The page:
This is an activity based on the picture book Fifty-five Feathers.
Students will be able to record and solve problems involving the sum of sequential numbers.
- The sum of any sequence of numbers can be found as the product of the number of equal-summed pairs. For example 10 + 11 + 12 + 13 + 14 + 15 +16 = 3 x 27 = 81 because 11 & 16, 12 & 15, 13 & 14 are all pairs that sum to 27.
Numbers 1-10 on A4 pieces of paper
This activity is based on the picture book Fifty-five feathers.
Author: Ben Brown
Illustrator: Helen Taylor
Publisher: Reed (2004)
Pukeko goes searching for donations from the other native birds to make a cloak for her friend Gecko. The pattern of feather donations follows a simple sequence that provides the opportunity to explore additive and simple multiplicative number patterns.
- Prior to reading, support students to access their knowledge of native and exotic birds by brainstorming the birds they have seen and the ones they know the names of. Ask students to recall the colours and textures of the birds’ feathers. You may want to have some different feathers for students to explore and describe.
- Appoint a recorder to record the numbers from the story on the whiteboard or modeling book as you read.
- Share the story with your students. Pause after each “donation” to ensure the recorder has recorded the next step in the sequence. By the end of the story the sequence should be: 1+2+3+4+5+6+7+8+9+10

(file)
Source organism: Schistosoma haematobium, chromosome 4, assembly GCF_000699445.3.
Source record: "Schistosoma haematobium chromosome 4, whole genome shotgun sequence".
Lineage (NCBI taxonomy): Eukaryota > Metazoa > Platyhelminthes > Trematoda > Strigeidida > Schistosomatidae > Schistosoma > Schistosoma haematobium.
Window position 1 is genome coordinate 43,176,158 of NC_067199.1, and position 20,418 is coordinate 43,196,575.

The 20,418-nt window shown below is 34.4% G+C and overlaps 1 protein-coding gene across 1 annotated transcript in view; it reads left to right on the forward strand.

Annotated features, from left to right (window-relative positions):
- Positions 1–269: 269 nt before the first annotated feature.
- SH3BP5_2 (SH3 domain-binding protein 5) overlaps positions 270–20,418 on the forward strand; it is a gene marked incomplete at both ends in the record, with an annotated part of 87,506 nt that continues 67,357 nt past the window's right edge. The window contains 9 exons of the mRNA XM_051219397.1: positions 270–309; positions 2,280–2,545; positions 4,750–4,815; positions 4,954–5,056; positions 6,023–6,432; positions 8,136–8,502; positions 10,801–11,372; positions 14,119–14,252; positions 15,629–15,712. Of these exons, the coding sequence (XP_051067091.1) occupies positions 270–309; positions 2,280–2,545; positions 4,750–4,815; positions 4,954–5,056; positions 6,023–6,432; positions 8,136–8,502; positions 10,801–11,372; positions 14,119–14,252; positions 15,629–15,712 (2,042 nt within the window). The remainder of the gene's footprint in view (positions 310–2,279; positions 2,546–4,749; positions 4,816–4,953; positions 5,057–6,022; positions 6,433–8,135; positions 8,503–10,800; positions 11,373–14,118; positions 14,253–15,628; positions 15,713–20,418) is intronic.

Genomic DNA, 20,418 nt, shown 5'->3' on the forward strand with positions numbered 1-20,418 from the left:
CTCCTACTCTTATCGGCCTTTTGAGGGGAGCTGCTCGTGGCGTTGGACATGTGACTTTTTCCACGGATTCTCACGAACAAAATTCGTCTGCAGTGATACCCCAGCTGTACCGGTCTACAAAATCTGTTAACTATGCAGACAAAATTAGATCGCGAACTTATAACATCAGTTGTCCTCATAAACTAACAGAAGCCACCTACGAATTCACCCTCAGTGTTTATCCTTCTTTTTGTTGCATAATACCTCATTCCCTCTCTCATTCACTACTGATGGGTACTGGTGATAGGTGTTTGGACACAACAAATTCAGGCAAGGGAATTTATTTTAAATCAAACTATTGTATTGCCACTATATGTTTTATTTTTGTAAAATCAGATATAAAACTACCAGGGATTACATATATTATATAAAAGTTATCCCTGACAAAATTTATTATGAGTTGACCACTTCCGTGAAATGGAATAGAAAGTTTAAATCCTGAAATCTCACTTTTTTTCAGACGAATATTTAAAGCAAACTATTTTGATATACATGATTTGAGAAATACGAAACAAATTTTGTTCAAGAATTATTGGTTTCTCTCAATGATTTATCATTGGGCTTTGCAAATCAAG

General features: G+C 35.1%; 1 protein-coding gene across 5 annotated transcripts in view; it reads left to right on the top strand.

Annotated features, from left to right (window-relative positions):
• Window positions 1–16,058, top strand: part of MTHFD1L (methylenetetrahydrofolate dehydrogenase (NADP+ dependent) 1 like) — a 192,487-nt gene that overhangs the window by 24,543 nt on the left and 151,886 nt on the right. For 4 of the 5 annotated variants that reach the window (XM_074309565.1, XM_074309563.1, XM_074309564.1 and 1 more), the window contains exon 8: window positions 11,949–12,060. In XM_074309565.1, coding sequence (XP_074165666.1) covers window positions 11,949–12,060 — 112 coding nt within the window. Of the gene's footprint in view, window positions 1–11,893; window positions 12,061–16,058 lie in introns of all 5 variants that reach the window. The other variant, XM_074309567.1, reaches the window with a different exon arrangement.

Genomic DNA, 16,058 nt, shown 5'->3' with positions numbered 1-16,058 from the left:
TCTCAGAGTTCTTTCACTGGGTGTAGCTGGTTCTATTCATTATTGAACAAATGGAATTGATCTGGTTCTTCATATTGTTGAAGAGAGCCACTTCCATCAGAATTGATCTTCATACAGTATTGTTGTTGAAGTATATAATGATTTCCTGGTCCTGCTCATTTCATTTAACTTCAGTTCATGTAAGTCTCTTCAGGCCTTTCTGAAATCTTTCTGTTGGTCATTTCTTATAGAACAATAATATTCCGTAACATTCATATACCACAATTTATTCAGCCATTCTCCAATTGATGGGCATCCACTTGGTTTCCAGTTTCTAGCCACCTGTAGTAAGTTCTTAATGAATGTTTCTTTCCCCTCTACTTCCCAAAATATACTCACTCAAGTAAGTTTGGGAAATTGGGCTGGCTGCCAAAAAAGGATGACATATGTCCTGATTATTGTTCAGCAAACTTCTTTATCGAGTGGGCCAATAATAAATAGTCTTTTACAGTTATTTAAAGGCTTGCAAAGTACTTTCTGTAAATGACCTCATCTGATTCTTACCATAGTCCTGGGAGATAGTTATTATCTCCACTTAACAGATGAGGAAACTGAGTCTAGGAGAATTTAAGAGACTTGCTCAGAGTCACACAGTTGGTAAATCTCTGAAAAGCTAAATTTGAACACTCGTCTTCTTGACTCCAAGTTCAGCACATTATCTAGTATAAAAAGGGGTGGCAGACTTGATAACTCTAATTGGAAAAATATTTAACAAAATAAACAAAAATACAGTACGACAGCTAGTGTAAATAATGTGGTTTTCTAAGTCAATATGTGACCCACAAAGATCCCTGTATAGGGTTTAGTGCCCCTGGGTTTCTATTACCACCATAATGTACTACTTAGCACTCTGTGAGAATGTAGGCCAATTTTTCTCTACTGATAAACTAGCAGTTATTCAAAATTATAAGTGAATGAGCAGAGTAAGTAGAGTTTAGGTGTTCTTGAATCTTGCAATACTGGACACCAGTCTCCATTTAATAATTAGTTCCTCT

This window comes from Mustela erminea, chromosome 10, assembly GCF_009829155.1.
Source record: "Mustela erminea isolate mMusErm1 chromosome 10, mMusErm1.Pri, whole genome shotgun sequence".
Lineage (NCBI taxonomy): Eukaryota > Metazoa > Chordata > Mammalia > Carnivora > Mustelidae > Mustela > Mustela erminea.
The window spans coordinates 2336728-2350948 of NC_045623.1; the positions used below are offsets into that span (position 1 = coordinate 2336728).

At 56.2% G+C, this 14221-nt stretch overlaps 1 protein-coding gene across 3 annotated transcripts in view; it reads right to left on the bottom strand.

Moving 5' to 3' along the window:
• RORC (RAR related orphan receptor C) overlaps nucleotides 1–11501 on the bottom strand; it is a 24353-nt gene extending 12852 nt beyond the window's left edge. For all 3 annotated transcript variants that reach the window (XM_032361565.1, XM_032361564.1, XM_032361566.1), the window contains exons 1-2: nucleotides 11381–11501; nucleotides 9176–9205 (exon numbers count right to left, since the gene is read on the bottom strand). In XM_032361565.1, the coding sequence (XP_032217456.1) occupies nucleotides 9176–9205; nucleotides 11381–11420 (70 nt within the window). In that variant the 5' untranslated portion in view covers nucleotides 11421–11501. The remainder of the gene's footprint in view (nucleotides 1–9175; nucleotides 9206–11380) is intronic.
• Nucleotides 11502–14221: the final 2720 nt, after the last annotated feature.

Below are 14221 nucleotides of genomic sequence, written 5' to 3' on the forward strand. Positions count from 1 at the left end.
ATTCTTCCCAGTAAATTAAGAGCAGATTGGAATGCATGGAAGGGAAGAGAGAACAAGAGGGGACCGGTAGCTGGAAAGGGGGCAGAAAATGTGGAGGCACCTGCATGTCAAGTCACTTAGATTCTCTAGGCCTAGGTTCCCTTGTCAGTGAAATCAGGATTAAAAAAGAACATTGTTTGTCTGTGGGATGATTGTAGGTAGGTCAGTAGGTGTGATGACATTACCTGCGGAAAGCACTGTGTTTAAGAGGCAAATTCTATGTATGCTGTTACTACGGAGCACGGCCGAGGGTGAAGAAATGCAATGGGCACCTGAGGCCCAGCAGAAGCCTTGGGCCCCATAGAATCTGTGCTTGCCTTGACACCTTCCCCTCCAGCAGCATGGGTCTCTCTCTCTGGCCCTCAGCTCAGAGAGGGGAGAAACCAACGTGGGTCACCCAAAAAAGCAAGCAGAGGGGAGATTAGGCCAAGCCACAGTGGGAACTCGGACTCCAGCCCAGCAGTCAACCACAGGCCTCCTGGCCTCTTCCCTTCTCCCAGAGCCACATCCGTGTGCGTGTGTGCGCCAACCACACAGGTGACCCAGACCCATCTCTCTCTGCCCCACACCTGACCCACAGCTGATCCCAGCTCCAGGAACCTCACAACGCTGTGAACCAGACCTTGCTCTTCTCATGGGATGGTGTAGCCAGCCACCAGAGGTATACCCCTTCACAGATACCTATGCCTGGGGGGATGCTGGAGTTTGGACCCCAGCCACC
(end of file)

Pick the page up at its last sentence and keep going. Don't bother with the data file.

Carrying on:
- After reading the story ask:
How can we be sure there are 55 feathers in the cloak?
Ask students to work in pairs and come up with a strategy for adding the ten numbers together and checking Pukeko’s maths. Have students share their strategies with the group.
-adding-on in sequence: 1+2 is 3 and +3 is 6 …
-making tens, then adding the number of tens and any extra: 4+6, 3+7, 2+8, 1+9, 10, that is 5 tens which is 50 and then 5 more.
- Explore this calculation pattern with your students.
Ask 10 people to come to front of the room. Give each person a piece of paper with one of the numbers 1-10 (the feather donations) recorded on them.
Say you are going to look at adding the numbers 1-10 by making some pairs. Pair the largest and the smallest number 1 & 10 and ask some one to record the sum.
Then repeat by pairing the largest and the smallest each time and recording the sum until all are paired. (You will have 5 pairs of 11)
Ask what 5 groups of 11 is and what do people notice about your strategy.
Ask if they think it would work with other sequences of numbers.
Ask them to go and try your strategy in pairs with any 6 numbers in sequence, pairing the biggest and the smallest.
- Provide the following challenges:
a. What if Pukeko had visited 15 birds and the donation pattern had continued, how many feathers would he have collected?
b. What if Pukeko had visited 100 birds for donations and kept the same pattern going, how many feathers would he have collected?
c. How many birds would he have to visit with the same pattern if he wanted to make 3 gecko cloaks?
d. How do you use this pairing strategy when there are an odd number of addends?
e. Create feather cloak problems that can be solved working with our equal pairs strategy.